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Editorial: In ASIC's defence

The corporate regulator may be slow to act, but it is not to blame for systemic conflicts and corruption.

The role played by ASIC in regulating the financial advice sector has often come under fire from ifa, its readers and commentators.

From the corporate regulator’s tendency to refer to every banned accountant and mortgage broker as a “financial adviser”, to its perceived preoccupation with independents and smaller players, there are many legitimate bug bears understandably held by industry.

However, the scandal engulfing Australia’s largest bank over failures in its advice channels is one issue that ASIC cannot be expected to take the fall for.

Yes, the corporate regulator was painfully inefficient in acting on whistleblower information, but ASIC’s inaction and apparent toothlessness are largely symptomatic of problems in the public service culture more broadly, not failures of its current leadership.

Like all organisations that draw funding from the public purse, ASIC is a stats-driven body.

The regulator has an annual obligation to justify its existence through the number of enforcement actions it has handed down. By the very nature of the dynamics of the advice market, this inevitably means ASIC will concentrate its activity on easy-to-investigate one-man-band firms, rather than spending years investigating the larger players only to have all of their efforts count as just one enforcement action, thereby appearing idle in the eyes of the taxpayer.

This approach is by no means fair or equitable, but requires ministerial intervention – or at least intervention by very senior public servants – to change the status quo.

Beyond the stats-based culture problem, ASIC deputy chairman Peter Kell recently pointed to the structural hindrances facing ASIC in taking on the banks. In a press conference following the Senate committee’s report in the Commonwealth FP affair, Mr Kell reiterated a call for greater powers to take on managers and executives, not just intermediaries.

As an ASIC spokesperson succinctly told ifa: “[ASIC] can ban a person from directly providing financial services or credit services, [but] we cannot ban them from managing a financial services business or credit business”.

The corporate regulator’s ineffectiveness at tackling wrongdoing at boardroom level is not the result of “timidity” – as suggested by Senator Mark Bishop – but rather, the result of a regulatory system aimed at low-hanging fruit.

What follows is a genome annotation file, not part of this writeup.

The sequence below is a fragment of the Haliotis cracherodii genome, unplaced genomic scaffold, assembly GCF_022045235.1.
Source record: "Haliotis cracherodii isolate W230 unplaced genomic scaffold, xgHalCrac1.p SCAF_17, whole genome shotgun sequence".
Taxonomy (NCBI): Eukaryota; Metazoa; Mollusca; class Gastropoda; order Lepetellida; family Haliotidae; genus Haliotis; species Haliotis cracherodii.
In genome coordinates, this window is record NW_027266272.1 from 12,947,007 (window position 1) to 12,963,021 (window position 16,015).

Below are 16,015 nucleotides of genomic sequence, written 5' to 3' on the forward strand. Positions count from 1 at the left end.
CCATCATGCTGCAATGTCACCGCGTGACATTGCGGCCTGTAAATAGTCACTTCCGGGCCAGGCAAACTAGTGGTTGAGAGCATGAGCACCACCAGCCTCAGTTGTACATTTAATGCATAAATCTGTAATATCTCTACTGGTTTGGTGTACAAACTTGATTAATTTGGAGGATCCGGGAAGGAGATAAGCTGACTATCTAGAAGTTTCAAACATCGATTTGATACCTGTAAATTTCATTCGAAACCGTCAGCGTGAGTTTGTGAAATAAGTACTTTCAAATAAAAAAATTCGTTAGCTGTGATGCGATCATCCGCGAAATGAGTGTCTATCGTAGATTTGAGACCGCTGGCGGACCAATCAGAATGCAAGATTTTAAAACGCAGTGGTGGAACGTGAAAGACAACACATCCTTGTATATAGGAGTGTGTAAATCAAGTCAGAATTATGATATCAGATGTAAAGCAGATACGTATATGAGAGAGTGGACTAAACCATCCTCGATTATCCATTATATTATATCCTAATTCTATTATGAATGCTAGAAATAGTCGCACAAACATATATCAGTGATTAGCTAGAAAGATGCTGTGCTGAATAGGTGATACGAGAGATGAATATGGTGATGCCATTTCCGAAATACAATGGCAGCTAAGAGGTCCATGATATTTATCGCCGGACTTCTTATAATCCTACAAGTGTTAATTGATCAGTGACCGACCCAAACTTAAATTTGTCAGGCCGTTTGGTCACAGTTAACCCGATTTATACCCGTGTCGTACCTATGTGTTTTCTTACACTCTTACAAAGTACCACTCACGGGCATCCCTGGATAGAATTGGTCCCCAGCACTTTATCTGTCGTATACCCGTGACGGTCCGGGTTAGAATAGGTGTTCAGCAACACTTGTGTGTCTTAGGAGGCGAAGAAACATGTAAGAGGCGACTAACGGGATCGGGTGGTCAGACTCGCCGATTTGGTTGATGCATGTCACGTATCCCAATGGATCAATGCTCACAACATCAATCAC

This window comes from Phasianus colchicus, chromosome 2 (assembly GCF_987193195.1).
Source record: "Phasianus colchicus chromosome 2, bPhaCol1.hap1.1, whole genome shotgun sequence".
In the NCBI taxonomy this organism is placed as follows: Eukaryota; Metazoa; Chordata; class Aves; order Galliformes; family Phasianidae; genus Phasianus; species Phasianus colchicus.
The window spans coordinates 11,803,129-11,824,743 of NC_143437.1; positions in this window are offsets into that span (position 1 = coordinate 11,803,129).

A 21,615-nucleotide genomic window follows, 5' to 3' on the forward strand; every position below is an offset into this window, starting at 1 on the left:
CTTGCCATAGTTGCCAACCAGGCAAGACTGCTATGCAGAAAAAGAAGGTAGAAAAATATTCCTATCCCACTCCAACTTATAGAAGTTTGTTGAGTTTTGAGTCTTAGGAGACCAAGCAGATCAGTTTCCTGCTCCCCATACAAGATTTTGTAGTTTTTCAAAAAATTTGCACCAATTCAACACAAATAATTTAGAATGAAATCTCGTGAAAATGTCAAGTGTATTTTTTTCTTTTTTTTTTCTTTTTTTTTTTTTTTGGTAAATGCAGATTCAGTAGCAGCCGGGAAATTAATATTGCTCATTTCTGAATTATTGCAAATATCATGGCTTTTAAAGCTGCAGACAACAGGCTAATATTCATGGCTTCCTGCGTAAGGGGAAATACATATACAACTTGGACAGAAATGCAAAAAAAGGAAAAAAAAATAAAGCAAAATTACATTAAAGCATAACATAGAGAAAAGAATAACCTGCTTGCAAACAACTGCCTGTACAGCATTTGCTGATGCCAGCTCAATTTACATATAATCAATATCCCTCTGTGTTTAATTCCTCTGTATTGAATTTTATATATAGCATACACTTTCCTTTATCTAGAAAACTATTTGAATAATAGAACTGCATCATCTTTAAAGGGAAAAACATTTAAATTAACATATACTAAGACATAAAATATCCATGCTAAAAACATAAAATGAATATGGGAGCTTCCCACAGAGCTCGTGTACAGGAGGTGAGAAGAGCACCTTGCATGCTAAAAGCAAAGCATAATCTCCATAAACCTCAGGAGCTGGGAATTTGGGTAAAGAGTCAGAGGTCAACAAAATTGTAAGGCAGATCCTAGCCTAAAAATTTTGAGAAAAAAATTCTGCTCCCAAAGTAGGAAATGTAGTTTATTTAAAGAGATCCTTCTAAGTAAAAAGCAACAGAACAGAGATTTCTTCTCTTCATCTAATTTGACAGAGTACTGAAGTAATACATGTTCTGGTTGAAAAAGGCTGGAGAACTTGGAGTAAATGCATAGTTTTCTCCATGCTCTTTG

It is often forgotten that while ASIC’s leadership have some say in the body’s direction and regulatory philosophy, largely it still takes its cues from government.

If ASIC were given the brief – and resources – to take on the big banks and the conflicts of vertical integration, the regulator would no doubt take to the task with the same relish with which it bans smaller players (often for seemingly small-scale non-compliance).

However, it seems governments of all ideological stripes have been unwilling to set ASIC such a task. A cynic may point to the significant election contributions made by financial institutions, or to the political leverage of interest rates in marginal seats.

Or perhaps it is simply more expensive to conduct investigations into the big end of town, and not deemed a priority in the post-age of entitlement.

Either way, it is our elected officials who determine ASIC’s scope, funding and purpose. The very fact that the government’s response to the Commonwealth FP affair was to investigate ASIC, rather than the bank itself, is evidence that our regulatory system supports a philosophy of shooting the messenger.

In the same way that client-facing advisers are often held liable for product failures perpetrated by those further up the chain, so too is ASIC often the scapegoat for wrongdoing by those beyond its enforcement reach.

Australia often ranks relatively well on transparency indexes, and yet our major financial institutions – on both the competition and regulation fronts – are seemingly among the least accountable in the world.

So much for tall poppy syndrome.